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Rotating radial tires??

Discussion in 'Off Topic Threads' started by senior smoke, Nov 7, 2010.

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  1. senior smoke

    senior smoke Well-Known Member

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    I recently purchased 4 new tires for my car. I kept the 2 rear tires because they looked still good. My aunt has the same model and year car that these tires originally came off as mine, but her 2 front tires are not as good as the two tires that I took off my car. The tires I took off are Cooper tires, her tires are Goodyear tires. Can I just put my two Cooper ties on her front end of her car being different brand tires? Also with these 2 tires coming off my rear of the car, do I criscross these 2 tires up front, or just move them straight up on the same side of the car as I originally had them on my car?
    Steve Balistreri
     
  2. senior smoke

    senior smoke Well-Known Member

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    No idea what directional radials are?
    Steve
     
  3. mixer

    mixer Well-Known Member

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    Pretty much all passenger car tires are radial as opposed to the old bias ply tires from years ago. As said directional tires have arrows embedded on the sidewalls showing the rotational direction and they can only be switched from front to back on the same side of the car.

    Performance tires are directional, standard tires are not directional so you can rotate them as normal. Match the brands on the same axle, brand name does not matter in your case, size does.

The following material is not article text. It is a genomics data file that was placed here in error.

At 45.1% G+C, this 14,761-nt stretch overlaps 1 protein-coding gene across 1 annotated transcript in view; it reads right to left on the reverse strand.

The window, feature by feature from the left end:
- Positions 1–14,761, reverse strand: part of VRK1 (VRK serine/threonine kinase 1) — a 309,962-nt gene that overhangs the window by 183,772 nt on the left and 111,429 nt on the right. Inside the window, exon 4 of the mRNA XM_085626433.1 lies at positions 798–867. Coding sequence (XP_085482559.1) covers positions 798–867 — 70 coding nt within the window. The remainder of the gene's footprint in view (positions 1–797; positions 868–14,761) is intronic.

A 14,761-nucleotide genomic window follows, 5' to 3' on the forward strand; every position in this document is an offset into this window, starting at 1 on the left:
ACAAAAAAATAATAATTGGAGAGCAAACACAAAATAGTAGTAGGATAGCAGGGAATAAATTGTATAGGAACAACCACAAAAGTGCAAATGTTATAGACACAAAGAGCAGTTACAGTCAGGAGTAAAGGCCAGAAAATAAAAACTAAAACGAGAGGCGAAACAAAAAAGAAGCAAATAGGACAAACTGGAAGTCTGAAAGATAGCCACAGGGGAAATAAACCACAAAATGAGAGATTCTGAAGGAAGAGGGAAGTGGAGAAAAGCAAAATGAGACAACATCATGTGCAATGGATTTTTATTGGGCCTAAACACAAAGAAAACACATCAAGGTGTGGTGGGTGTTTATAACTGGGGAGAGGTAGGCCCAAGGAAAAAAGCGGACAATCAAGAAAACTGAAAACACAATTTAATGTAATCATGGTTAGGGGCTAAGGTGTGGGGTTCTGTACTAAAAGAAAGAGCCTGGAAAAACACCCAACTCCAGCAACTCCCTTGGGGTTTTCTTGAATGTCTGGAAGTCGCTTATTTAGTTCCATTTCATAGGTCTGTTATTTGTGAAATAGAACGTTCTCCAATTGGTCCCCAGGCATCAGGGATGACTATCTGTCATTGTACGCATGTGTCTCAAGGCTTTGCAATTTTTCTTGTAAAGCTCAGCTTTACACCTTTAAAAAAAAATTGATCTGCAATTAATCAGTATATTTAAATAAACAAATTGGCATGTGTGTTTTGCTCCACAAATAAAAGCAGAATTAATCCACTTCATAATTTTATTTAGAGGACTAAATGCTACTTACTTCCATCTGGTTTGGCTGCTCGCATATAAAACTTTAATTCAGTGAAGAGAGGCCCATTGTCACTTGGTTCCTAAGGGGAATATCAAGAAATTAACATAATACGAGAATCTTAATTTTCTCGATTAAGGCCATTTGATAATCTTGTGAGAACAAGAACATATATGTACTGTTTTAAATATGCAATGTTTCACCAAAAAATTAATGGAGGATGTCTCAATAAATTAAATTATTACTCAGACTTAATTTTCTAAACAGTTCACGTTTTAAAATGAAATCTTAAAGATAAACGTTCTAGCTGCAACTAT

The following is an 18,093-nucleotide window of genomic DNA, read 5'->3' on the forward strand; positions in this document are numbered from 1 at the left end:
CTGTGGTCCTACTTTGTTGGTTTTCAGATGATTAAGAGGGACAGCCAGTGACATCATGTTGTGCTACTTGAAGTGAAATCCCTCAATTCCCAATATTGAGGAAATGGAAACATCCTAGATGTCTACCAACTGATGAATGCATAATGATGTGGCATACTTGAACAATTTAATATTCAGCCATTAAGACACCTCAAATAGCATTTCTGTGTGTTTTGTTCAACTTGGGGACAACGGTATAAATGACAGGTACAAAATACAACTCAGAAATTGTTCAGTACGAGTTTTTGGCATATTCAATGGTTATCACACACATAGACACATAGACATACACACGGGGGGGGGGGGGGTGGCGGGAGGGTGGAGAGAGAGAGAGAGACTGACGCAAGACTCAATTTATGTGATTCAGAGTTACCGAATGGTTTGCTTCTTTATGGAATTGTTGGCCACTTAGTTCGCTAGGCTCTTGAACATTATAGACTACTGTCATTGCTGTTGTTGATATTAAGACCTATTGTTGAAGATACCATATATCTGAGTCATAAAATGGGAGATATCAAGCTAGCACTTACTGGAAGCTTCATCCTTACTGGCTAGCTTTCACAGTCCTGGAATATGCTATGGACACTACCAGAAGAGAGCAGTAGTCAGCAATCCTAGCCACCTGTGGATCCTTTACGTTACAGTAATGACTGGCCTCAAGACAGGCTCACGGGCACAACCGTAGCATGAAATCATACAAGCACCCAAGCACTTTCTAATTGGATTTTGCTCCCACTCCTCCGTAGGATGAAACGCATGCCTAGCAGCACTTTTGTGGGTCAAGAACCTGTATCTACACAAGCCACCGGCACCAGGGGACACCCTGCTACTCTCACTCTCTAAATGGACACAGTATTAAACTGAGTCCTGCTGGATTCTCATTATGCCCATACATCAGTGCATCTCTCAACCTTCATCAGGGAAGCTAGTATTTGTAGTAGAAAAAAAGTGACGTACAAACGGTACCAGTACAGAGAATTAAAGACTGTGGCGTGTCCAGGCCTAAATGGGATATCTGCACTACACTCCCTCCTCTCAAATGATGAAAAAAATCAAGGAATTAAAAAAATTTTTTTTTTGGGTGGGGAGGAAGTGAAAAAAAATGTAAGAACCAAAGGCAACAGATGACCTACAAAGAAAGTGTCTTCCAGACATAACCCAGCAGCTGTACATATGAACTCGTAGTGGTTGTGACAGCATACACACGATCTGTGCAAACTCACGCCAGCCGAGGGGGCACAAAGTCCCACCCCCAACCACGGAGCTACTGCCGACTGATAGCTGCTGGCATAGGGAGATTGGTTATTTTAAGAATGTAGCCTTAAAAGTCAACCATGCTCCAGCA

Eric
     
  4. vdt

    vdt Active Member

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    do not cross over any tire ,front to rear only,when you take them off we mark them on the inside left or right ,should go back same way
     
  5. senior smoke

    senior smoke Well-Known Member

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    Thanks everybody, I am trying to save my aunt the cost of two new tires.
    Steve
     
  6. Leo

    Leo Well-Known Member

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    I would not be afraid of mixing Coopers and Goodyears. I am assuming they are both just regular passenger car radials, not some high end performance radials. I have changed just a pair at a time on almost every car I ever had. The only time I got in trouble was putting a pair of high performance Michelin radials on the back of a car that just had plain passenger car General radials on front. It really handled weird until I bought two more of the same Michelins for the front. The problem was the car just would not go straight down the road. You had to fight the wheel to stay in your lane. As soon as I put matching tires on the front, it was a great driving car again. Good Luck